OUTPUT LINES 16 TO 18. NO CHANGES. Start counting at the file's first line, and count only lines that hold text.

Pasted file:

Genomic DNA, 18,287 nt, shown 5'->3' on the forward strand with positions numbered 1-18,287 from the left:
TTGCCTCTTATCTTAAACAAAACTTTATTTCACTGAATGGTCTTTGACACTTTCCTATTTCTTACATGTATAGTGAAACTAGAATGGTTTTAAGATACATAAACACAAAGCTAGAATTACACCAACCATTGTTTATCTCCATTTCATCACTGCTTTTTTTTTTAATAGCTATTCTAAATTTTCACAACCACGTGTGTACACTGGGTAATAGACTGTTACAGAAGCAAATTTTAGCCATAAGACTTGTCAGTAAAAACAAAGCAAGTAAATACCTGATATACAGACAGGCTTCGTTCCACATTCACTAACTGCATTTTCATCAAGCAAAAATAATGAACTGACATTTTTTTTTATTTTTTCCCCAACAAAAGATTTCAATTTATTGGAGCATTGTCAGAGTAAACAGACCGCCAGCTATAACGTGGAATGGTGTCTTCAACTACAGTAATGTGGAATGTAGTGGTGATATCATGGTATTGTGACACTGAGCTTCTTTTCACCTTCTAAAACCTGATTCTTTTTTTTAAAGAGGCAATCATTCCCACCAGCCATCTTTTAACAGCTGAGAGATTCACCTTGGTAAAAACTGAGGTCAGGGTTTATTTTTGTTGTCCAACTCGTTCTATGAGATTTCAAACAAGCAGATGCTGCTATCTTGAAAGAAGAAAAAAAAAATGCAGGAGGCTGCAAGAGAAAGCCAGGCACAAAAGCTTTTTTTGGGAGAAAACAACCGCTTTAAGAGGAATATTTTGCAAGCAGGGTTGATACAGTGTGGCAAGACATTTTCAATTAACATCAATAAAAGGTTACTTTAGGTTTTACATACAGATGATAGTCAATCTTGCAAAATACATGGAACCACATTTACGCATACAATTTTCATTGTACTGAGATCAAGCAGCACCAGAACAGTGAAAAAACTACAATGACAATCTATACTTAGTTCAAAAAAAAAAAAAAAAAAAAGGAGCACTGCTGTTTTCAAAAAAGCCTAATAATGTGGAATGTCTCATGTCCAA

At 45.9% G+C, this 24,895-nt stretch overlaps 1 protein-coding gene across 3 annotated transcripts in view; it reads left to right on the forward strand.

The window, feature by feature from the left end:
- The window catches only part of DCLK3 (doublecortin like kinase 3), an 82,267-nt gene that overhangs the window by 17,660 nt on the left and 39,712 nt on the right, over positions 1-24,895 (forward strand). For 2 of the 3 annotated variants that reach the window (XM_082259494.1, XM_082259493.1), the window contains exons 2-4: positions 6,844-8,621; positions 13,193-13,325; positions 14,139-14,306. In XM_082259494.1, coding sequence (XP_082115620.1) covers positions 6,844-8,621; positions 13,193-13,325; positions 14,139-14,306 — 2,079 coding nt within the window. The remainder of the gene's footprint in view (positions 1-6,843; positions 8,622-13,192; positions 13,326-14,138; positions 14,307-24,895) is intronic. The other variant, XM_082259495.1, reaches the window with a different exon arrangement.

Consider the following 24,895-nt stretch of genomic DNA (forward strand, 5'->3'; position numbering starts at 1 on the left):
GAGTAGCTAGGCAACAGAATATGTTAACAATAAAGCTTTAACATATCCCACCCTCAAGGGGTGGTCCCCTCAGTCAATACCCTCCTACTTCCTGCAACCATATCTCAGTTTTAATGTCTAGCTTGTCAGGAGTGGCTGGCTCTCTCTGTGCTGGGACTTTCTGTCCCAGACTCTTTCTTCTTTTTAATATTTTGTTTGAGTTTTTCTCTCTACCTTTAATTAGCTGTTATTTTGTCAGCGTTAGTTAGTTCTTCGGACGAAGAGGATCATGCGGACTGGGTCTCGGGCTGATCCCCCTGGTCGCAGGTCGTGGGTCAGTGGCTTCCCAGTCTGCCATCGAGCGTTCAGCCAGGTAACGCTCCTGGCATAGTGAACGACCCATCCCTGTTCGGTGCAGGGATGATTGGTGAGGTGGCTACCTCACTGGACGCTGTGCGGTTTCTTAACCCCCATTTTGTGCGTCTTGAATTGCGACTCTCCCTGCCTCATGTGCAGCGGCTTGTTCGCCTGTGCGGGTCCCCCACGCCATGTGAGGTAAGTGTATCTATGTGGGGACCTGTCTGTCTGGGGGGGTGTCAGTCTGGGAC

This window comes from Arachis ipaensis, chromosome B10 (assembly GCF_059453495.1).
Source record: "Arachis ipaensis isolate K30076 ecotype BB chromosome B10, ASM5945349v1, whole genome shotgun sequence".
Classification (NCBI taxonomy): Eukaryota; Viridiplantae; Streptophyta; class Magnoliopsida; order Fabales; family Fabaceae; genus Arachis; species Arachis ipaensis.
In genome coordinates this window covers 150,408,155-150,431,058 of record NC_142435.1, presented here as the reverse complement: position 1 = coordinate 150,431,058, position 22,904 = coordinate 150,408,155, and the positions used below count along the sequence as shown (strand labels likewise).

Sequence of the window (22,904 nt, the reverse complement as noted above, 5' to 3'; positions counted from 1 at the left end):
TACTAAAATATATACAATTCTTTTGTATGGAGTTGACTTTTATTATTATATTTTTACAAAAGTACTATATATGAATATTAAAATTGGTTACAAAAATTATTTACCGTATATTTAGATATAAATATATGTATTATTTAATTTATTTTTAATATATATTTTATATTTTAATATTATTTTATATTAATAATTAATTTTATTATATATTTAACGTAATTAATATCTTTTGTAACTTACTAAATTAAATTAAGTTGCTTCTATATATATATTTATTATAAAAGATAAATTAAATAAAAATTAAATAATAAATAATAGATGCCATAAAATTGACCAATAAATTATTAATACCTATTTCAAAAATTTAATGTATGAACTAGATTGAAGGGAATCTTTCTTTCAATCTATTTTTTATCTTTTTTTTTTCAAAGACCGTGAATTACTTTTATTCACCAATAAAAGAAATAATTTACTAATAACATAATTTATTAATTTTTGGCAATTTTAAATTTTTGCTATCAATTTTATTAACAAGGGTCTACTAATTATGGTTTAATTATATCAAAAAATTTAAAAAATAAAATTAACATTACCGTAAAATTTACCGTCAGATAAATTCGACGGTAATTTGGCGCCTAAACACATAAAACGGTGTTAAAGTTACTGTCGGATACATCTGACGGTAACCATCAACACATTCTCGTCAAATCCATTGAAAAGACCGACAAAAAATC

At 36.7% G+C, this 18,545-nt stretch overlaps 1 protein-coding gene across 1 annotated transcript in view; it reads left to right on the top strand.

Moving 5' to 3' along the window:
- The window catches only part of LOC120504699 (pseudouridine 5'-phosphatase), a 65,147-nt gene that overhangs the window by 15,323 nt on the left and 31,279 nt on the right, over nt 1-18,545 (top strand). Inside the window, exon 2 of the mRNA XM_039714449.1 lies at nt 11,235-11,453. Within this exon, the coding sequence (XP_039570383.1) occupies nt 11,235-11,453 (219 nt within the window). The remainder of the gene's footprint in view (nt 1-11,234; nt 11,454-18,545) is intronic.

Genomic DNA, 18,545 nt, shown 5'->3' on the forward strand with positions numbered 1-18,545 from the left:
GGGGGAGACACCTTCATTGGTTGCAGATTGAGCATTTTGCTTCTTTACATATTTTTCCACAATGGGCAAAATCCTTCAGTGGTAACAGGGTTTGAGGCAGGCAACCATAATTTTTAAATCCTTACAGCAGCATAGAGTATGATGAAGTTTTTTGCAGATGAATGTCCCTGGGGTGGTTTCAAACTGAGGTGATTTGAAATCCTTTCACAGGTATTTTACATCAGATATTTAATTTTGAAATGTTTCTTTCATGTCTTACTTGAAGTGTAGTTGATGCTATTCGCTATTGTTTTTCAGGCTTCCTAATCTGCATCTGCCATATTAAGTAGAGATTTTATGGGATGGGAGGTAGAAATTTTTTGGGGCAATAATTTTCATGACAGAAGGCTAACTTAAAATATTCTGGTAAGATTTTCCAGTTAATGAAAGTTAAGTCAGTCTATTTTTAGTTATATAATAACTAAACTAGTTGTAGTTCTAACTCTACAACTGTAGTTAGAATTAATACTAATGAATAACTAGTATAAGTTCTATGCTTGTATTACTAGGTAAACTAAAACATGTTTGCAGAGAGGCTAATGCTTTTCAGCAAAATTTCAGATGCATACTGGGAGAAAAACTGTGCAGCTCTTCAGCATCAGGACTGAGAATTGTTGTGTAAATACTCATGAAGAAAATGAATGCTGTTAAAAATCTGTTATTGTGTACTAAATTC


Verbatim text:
- The window catches only part of LOC120504699 (pseudouridine 5'-phosphatase), a 65,147-nt gene that overhangs the window by 15,323 nt on the left and 31,279 nt on the right, over nt 1-18,545 (top strand). Inside the window, exon 2 of the mRNA XM_039714449.1 lies at nt 11,235-11,453. Within this exon, the coding sequence (XP_039570383.1) occupies nt 11,235-11,453 (219 nt within the window). The remainder of the gene's footprint in view (nt 1-11,234; nt 11,454-18,545) is intronic.

Genomic DNA, 18,545 nt, shown 5'->3' on the forward strand with positions numbered 1-18,545 from the left:
GGGGGAGACACCTTCATTGGTTGCAGATTGAGCATTTTGCTTCTTTACATATTTTTCCACAATGGGCAAAATCCTTCAGTGGTAACAGGGTTTGAGGCAGGCAACCATAATTTTTAAATCCTTACAGCAGCATAGAGTATGATGAAGTTTTTTGCAGATGAATGTCCCTGGGGTGGTTTCAAACTGAGGTGATTTGAAATCCTTTCACAGGTATTTTACATCAGATATTTAATTTTGAAATGTTTCTTTCATGTCTTACTTGAAGTGTAGTTGATGCTATTCGCTATTGTTTTTCAGGCTTCCTAATCTGCATCTGCCATATTAAGTAGAGATTTTATGGGATGGGAGGTAGAAATTTTTTGGGGCAATAATTTTCATGACAGAAGGCTAACTTAAAATATTCTGGTAAGATTTTCCAGTTAATGAAAGTTAAGTCAGTCTATTTTTAGTTATATAATAACTAAACTAGTTGTAGTTCTAACTCTACAACTGTAGTTAGAATTAATACTAATGAATAACTAGTATAAGTTCTATGCTTGTATTACTAGGTAAACTAAAACATGTTTGCAGAGAGGCTAATGCTTTTCAGCAAAATTTCAGATGCATACTGGGAGAAAAACTGTGCAGCTCTTCAGCATCAGGACTGAGAATTGTTGTGTAAATACTCATGAAGAAAATGAATGCTGTTAAAAATCTGTTATTGTGTACTAAATTC